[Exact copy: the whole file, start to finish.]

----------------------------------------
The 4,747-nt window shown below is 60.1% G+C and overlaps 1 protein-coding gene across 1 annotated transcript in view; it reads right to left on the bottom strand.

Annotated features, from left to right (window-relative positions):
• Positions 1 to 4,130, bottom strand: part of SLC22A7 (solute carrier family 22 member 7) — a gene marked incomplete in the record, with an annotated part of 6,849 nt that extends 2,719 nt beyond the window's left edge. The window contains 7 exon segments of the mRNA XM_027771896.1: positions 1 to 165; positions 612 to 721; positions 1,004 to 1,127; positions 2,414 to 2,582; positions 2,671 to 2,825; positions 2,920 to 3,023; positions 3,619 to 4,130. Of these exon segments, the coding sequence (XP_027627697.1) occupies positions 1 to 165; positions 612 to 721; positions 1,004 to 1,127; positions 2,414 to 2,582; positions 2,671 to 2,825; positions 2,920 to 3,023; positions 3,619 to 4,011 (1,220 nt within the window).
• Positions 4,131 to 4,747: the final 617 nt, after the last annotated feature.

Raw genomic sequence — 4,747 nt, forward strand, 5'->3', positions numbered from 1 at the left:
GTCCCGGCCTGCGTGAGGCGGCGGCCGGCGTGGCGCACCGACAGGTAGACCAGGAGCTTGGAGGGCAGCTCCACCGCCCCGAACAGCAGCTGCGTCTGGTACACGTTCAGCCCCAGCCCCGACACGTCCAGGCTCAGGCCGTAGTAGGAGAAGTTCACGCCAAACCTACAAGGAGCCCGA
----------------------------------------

The 4,747-nt window shown below is 60.1% G+C and overlaps 1 protein-coding gene across 1 annotated transcript in view; it reads right to left on the bottom strand.

Annotated features, from left to right (window-relative positions):
• Positions 1 to 4,130, bottom strand: part of SLC22A7 (solute carrier family 22 member 7) — a gene marked incomplete in the record, with an annotated part of 6,849 nt that extends 2,719 nt beyond the window's left edge. The window contains 7 exon segments of the mRNA XM_027771896.1: positions 1 to 165; positions 612 to 721; positions 1,004 to 1,127; positions 2,414 to 2,582; positions 2,671 to 2,825; positions 2,920 to 3,023; positions 3,619 to 4,130. Of these exon segments, the coding sequence (XP_027627697.1) occupies positions 1 to 165; positions 612 to 721; positions 1,004 to 1,127; positions 2,414 to 2,582; positions 2,671 to 2,825; positions 2,920 to 3,023; positions 3,619 to 4,011 (1,220 nt within the window).
• Positions 4,131 to 4,747: the final 617 nt, after the last annotated feature.

Raw genomic sequence — 4,747 nt, forward strand, 5'->3', positions numbered from 1 at the left:
GTCCCGGCCTGCGTGAGGCGGCGGCCGGCGTGGCGCACCGACAGGTAGACCAGGAGCTTGGAGGGCAGCTCCACCGCCCCGAACAGCAGCTGCGTCTGGTACACGTTCAGCCCCAGCCCCGACACGTCCAGGCTCAGGCCGTAGTAGGAGAAGTTCACGCCAAACCTACAAGGAGCCCGA